William Sanders Scarborough
William Sanders Scarborough (February 16, 1852 - September 9, 1926) is generally thought to be the first African-American classical scholar. Scarborough served as president of Wilberforce University between 1908 and 1920 after having been born into slavery. He wrote a popular university textbook in Classical Greek that was widely used in the 19th century.
Early life and career
Scarborough was born in Macon, Georgia, in 1852 to a free railway employee and an enslaved mother. He inherited his mother's status. Despite prohibitions against educating slaves, he was educated surreptitiously and had mastered the three R's, geography and grammar by the age of 10. He became an apprentice shoemaker and served as the secretary of a prominent black association at an early age due to his level of education.
After the end of the American Civil War, he was able to complete his education at Lewis High School in Macon before attending Atlanta University in 1869 for a couple of years. Scarborough completed his degree at Oberlin College graduating in 1875. He then returned as a teacher in classical languages to Lewis High School, where he met his future wife Sarah Bierce, who was the Principal. Arsonists torched the Lewis High School in 1876 and the local fire brigade let it burn to the ground. Scarborough briefly became Principal of the Payne Institute in Cokesbury, South Carolina, but found the racial environment in South Carolina even less hospitable than Georgia. He then returned to Oberlin to complete a Master's degree.
Scarborough became a professor in the classical department at Wilberforce University in Wilberforce, Ohio, in 1877. He married Bierce who had previously been a white divorcee and missionary in 1881 and she also became a teacher at Wilberforce. Professor Scarborough also published a popular Classical Greek textbook, entitled First Lessons in Greek, in 1881 and became the first Postmaster in Wilberforce the same year. A second book, Birds of Aristophanes, followed in 1886.
Scarborough was one of the first African-American members to join prestigious academic associations being the first member of the Modern Language Association and the third member of the American Philological Association. The Modern Language Association has named a first-book prize in his honor.
Despite his prominence as a scholar, Scarborough suffered the effects of discrimination throughout his career. In 1909 when he had just become the President of Wilberforce, he was barred from attending an American Philological Association meeting in Baltimore, Maryland because the hotel refused to serve dinner if he was present and was threatening to sue for breach of contract if the Association cancelled the Conference. The paper that he was due to read at the conference was read by someone else. However, in 1892, Scarborough gave a lecture on Plato at the University of Virginia with pictures of Jefferson Davis and other confederate leaders on the walls and no other African Americans allowed into the room except as servants.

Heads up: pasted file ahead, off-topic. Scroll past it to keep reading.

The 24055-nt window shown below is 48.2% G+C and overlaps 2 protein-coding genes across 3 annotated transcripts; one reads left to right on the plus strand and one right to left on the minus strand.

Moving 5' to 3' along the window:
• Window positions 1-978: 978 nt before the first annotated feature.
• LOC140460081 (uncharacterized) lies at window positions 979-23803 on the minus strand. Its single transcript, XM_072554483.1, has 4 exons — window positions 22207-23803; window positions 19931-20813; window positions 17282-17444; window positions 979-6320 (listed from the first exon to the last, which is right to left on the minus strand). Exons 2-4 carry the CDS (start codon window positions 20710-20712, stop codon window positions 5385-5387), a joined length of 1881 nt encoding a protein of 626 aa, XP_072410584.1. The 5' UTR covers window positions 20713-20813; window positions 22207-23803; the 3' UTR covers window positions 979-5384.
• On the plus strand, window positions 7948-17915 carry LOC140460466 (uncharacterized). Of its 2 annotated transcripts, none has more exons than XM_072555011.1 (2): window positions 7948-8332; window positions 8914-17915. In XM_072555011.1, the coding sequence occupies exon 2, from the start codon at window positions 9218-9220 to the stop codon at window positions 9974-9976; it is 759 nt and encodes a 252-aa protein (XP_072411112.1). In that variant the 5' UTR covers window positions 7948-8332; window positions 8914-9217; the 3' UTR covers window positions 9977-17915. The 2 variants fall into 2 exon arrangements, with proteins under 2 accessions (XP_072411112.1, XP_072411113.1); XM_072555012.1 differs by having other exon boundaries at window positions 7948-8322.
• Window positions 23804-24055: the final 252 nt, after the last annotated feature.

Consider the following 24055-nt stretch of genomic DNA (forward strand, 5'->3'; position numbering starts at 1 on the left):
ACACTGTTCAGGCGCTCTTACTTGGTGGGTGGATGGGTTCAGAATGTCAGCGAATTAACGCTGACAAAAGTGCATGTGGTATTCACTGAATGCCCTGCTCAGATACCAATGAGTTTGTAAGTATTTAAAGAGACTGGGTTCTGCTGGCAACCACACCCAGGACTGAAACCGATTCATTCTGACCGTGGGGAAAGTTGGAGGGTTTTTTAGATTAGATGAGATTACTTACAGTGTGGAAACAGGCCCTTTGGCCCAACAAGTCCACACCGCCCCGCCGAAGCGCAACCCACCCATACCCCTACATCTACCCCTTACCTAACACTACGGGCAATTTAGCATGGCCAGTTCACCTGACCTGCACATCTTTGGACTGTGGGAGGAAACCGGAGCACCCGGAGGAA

In 1908, Scarborough was appointed President of Wilberforce University, serving in that position until 1920. Wilberforce University was the African-American college and Scarborough was considered one of the leading African-American scholars. As such, he published a number of papers on Negro education, as well as his works on classical languages.
In 1921, President Harding appointed Scarborough to a position in the United States Department of Agriculture which he occupied until his death. He was working on an autobiography which wasn't published during his lifetime. However, Michele Ronnick, full Professor in the Classics Department of Wayne State University found a copy of the manuscript in the archives of the Ohio Historical Society. Ronnick edited The Autobiography of William Sanders Scarborough: An American Journey From Slavery to Scholarship which was published in 2005 by Wayne State University Press with a foreword by Henry Louis Gates.
Scarborough was a participant at the London session of the second Pan African Congress held in 1921.
- First Lessons in Greek 1881
- Birds of Aristophanes 1886
- The Autobiography of William Sanders Scarborough: An American Journey From Slavery to Scholarship (Unpublished during his lifetime)
- Culp, Daniel Wallace (1902). Twentieth century Negro literature; or, A cyclopedia of thought on the vital topics relating to the American Negro. Atlanta: J. L. Nichols & Co. p. 415.
- "William Saunders Scarborough". Dictionary of American Biography Base Set. American Council of Learned Societies, 1928-1936.
- Jack Lessenberry "Scarborough: An American Hero of the Mind" Toledo Blade, published February 4, 2005, retrieved November 5, 2005
- African American Registry article on William Sanders Scarborough
- University of Michigan Press article February 17 2003 retrieved November 5 2005
- "'Africa For The Africans.'" Times [London, England] 13 Aug. 1921: 7. The Times Digital Archive.
- Ronnick, M.V. (ed.) (2005) The Autobiography of William Sanders Scarborough: An American Journey From Slavery to Scholarship, Wayne State University Press, ISBN 0-8143-3224-2
- Ronnick, M.V. (ed.) (2006) "The Works of William Sanders Scarborough: Black Classicist and Race Leader", Oxford University Press, ISBN 978-0-19-530962-1